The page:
Bing asks: Have you been Scroogled?

Google ShoppingIn May 2012, Google Shopping announced that starting in October, it would become a paid-for service. Now, if you want to sell your products on Google Shopping, you’ve got to take out your wallet.

Be that as it may, why should the ordinary online browser worry? Surely that’s just a problem for merchants?

Never mind the fact that this initiative makes it a lot harder for small businesses or businesses with a lower marketing budget to rank or to even compete at all, we take umbrage at the fact that these paid-for products will now be pulled through and listed in the organic search results – distorting what are supposed to be natural listings! is no longer a search engine that ranks based on relevance but instead, that ranks products based on bid price.

The Inquirer asked Google to comment on their move to ‘paid inclusion’ and this is what they said:

“We made the transition to Google Shopping to improve the shopping experience for our users. We believe that having a commercial relationship with merchants will encourage them to keep their product information fresh and up to date…higher quality data – whether it’s accurate prices, the latest offers or product availability – should mean better shopping results for users, which in turn should create higher quality traffic for merchants.”

It sounds like a lot of marketing mumbo jumbo and it’s no surprise that the response to this new ranking model has been overwhelmingly negative.

Bing takes advantage of Google’s ‘Paid Inclusion’ model


In a press release on November 28th 2012, Bing warned shoppers not to get ‘Scroogled’ over the holiday season. This announcement was timed to coincide with the launch of a Bing-branded website aimed wholly at educating consumers and internet users about Google’s hypocritical practices – namely a change to how products are ranked – based on paid inclusion.

While the information is certainly important, it’s worth remembering that Microsoft’s Bing is in direct competition with Google meaning that, and although the site is informative its also little more than Bing marketing its own search engine.

The Scroogled website details the following:

They’ve even included a video summary of what it is to get Scroogled (no doubt a reference to both Scrooge – the character from Charles Dickens’ ‘A Christmas Carol’, and getting ‘screwed by google’) as well as a not so subtle suggestion to switch to using Bing Search.

Nonetheless, Google’s motto, ‘don’t be evil’ seems suddenly like another generic marketing slogan instead of a core company value that sets it apart from the rest. In fact, if you hop on over to you will see that Google is now doing exactly what its co-founders professed they were once so against.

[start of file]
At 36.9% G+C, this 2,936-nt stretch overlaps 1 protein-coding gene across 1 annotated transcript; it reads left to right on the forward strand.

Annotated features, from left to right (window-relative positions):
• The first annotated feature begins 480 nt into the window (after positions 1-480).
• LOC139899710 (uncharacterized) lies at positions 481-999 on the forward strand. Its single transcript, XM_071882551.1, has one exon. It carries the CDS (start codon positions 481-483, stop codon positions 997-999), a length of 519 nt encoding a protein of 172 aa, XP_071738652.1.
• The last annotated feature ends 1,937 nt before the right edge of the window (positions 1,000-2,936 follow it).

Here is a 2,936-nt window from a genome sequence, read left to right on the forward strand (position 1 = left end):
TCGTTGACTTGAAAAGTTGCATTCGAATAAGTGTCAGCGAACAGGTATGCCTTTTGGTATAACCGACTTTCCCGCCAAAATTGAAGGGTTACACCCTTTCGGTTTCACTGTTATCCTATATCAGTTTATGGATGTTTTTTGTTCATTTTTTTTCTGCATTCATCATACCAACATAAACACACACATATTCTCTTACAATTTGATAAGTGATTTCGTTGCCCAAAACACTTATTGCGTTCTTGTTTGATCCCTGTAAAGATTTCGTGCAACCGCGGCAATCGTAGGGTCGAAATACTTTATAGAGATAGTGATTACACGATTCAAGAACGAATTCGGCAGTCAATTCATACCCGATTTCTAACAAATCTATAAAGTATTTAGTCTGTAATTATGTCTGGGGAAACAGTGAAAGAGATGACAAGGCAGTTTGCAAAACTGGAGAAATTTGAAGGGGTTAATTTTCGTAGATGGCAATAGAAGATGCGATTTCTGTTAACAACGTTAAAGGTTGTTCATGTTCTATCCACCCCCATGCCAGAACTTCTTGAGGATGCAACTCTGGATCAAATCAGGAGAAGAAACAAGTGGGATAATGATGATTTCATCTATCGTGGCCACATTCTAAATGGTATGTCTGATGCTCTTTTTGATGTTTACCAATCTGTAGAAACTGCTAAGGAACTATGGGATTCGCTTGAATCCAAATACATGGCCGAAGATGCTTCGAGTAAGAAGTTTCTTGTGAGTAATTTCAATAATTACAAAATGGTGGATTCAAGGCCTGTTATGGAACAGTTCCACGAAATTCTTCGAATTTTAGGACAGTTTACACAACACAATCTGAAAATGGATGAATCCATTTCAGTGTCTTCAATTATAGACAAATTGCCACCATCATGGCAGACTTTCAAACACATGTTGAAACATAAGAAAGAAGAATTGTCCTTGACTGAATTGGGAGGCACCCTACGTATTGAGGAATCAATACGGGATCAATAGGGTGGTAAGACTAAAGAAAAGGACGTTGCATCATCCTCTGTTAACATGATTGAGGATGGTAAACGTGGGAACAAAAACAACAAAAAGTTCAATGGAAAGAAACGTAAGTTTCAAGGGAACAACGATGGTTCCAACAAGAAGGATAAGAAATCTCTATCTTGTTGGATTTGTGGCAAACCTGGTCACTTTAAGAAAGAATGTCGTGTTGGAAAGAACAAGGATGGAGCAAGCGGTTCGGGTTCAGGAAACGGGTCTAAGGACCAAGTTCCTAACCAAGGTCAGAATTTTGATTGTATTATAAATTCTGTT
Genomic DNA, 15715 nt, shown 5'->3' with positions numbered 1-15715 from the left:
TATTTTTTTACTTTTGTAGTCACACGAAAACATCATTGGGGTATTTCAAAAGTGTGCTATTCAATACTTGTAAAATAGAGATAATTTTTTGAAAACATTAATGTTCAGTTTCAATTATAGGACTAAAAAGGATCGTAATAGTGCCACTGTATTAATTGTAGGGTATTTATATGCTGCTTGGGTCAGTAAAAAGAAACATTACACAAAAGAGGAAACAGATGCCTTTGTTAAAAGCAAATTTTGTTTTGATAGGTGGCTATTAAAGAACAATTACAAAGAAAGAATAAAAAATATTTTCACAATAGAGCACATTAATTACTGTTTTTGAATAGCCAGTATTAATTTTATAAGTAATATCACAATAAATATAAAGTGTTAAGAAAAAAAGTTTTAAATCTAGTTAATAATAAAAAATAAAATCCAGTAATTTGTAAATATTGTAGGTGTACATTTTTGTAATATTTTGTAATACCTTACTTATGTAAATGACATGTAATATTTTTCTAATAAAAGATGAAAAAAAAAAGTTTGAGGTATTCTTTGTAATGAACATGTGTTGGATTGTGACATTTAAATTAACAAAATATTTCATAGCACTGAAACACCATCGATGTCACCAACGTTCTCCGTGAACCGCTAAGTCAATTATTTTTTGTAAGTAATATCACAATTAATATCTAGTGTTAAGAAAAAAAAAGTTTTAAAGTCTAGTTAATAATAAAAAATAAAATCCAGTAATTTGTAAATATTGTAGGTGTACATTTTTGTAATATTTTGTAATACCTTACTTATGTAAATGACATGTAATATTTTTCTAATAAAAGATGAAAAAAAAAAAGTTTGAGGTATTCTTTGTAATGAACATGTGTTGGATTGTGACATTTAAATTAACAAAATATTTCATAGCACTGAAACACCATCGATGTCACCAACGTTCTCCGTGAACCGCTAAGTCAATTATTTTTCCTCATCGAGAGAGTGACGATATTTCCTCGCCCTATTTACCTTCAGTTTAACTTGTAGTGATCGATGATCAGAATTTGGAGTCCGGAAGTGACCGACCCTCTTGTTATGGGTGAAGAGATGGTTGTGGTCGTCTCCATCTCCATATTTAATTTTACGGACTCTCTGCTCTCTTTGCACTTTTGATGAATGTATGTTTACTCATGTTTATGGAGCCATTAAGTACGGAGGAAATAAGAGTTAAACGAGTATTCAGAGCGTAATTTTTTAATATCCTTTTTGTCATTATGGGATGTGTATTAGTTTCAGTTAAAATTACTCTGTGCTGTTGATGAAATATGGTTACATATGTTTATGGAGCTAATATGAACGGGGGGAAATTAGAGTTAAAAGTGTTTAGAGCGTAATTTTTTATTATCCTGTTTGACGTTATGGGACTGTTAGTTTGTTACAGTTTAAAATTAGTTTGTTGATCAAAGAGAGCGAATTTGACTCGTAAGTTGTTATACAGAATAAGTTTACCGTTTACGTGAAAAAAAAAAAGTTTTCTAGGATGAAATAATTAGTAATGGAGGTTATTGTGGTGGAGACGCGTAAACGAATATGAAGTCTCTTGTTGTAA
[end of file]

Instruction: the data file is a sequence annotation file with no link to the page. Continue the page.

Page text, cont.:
Google founders Sergey Brin and Larry Page once said: “In general, it could be argued from the consumer point of view that the better the search engine is, the fewer advertisements will be needed for the consumer to find what they want.”

They also said that “since it is very difficult even for experts to evaluate search engines, search engine bias is particularly insidious.”

With Google giving bias to its own products by listing them in the search results, things are beginning to look bad and it begs one to ask the question: How good is the Google search engine, really?

There’s no doubt that Google is taking advantage of the fact that it has the largest ‘search market share’ (90% in Europe), but it’s always worth keeping in mind that search engines like Bing do still sell paid advertising. They may not yet list product ads in the organic search results but the time may come.

Is Bing really so honest?

According to Danny Sullivan, an analyst for Search Engine Land, the Scroogled campaign is not what it seems, “Great campaign, if it were true. It’s not. Bing itself does the same things it accuses Google of.” The truth is Bing is not so different to Google. For a new merchant to have their products included in Bing search results, they have to pay for inclusion with one of Bing’s partners –

Danny Sullivan’s final words are ones we mirror: shop around and use multiple search engines.

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Written by Candice Landau